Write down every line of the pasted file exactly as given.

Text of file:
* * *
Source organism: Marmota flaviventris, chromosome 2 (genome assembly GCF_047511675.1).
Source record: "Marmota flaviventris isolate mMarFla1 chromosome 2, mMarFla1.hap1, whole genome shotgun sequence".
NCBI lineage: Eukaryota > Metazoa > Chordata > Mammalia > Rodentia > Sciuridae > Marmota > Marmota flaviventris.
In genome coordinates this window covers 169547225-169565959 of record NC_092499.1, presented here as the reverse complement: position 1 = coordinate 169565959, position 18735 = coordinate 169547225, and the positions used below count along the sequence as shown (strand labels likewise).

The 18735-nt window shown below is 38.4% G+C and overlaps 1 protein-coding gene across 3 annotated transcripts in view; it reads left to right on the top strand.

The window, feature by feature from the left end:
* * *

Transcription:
Source organism: Marmota flaviventris, chromosome 2 (genome assembly GCF_047511675.1).
Source record: "Marmota flaviventris isolate mMarFla1 chromosome 2, mMarFla1.hap1, whole genome shotgun sequence".
NCBI lineage: Eukaryota > Metazoa > Chordata > Mammalia > Rodentia > Sciuridae > Marmota > Marmota flaviventris.
In genome coordinates this window covers 169547225-169565959 of record NC_092499.1, presented here as the reverse complement: position 1 = coordinate 169565959, position 18735 = coordinate 169547225, and the positions used below count along the sequence as shown (strand labels likewise).

The 18735-nt window shown below is 38.4% G+C and overlaps 1 protein-coding gene across 3 annotated transcripts in view; it reads left to right on the top strand.

The window, feature by feature from the left end: